In synthetic chemistry, a few reactants are mixed with a solvent, placed in a vessel and allowed to react for a specified time under defined conditions. Spectroscopic methods are then used for the analysis of the resulting mixture as a whole, or of individual compounds upon isolation if more detailed information is required. Proteomics – the study of the proteins present in a cell, tissue, or organism – follows the same general concept. It has to operate on a very different scale, however. Specifically, it needs to account for the potential presence of millions of compounds in the sample, deal with the dramatically increased number of possibilities of reactions, or interactions, between these compounds, and keep track of any quantitative changes they may undergo. Nonetheless, basic chemical principles still apply, and spectroscopic methods can still be used for sample analysis. Due to the vastly increased numbers of compounds, an analytical technique capable of handling complex mixtures and distinguishing compounds by inherent molecular and submolecular characteristics would be highly preferential for proteome research.
Modern mass spectrometry has proved to best fit that description. Invented more than a century ago by Sir Joseph John Thomson (1906 Nobel prize in Physics) – mass spectrometry has traditionally been used to study the composition of atoms and small molecules. The introduction of the soft ionization techniques electrospray and laser desorption (2002 Nobel prices in Chemistry awarded to John B. Fenn and Koichi Tanaka) in the late 1980’s enabled the direct analysis of biological macromolecules such as DNA, RNA, and proteins. Advances in MS instrumentation, DNA sequencing, and computer technology now make possible the analysis of increasingly complex mixtures, establishing mass spectrometry as an essential analytical technique in proteomics.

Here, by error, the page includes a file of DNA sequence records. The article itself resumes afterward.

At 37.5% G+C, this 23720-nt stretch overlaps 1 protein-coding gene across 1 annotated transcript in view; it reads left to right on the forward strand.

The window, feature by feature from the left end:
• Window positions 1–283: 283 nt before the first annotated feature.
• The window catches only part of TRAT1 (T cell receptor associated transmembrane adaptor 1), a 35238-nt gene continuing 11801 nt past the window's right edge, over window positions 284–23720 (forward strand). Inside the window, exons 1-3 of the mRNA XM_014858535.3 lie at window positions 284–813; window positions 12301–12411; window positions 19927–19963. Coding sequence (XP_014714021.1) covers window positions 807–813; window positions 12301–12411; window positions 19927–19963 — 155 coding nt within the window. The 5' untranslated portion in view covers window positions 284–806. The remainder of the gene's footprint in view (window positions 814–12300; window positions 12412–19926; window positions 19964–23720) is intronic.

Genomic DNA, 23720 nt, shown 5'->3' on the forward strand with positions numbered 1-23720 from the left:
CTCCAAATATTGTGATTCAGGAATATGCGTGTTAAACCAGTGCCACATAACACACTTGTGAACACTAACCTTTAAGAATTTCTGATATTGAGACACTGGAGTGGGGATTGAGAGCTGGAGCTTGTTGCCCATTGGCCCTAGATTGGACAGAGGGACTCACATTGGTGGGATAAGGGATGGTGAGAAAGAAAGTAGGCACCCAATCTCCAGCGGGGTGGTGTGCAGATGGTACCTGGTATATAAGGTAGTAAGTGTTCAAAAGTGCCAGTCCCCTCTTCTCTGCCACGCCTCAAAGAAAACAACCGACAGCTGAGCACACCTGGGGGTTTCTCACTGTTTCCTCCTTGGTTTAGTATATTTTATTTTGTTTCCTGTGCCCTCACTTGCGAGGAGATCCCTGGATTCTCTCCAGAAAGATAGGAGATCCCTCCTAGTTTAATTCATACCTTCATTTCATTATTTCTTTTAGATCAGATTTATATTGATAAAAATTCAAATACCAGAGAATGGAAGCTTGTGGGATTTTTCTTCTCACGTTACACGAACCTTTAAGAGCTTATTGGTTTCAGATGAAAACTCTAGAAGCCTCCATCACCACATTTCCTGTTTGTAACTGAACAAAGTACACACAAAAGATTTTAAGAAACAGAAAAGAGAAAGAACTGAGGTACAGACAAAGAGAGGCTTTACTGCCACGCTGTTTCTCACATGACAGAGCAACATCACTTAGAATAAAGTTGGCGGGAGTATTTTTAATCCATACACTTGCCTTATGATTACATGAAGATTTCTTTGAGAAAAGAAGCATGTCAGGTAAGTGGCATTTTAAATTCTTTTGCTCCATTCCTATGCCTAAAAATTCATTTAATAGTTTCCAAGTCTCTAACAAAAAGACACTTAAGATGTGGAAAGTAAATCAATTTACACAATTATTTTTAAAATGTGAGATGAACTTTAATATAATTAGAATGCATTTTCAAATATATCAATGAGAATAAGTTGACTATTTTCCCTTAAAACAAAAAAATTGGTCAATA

In our research, we heavily rely on mass spectrometry to study cellular reactions and their products, to identify the proteins present in human cells, their interactions, and any modifications they may undergo. Comparing this information across multiple cellular states allows us to gain a better understanding of how the system is balanced, and how it responds to changes. We can determine, for example, how certain blood cells receive and process external signals and how specific drugs influence these mechanisms. To accomplish this, we utilize mass spectrometry to characterize the products of chemical reactions such as cross-linking of proteins in live cells and stable isotope labeling of proteins or peptides, identify drug-induced protein modifications and other cellular responses, and to trace them with high specificity and sensitivity in targeted experiments across multiple states. Step by step, this provides us with a detailed picture of the various cellular processes and their underlying biochemical mechanisms. For details on current projects, please click on "Biomedical Research Centre" above.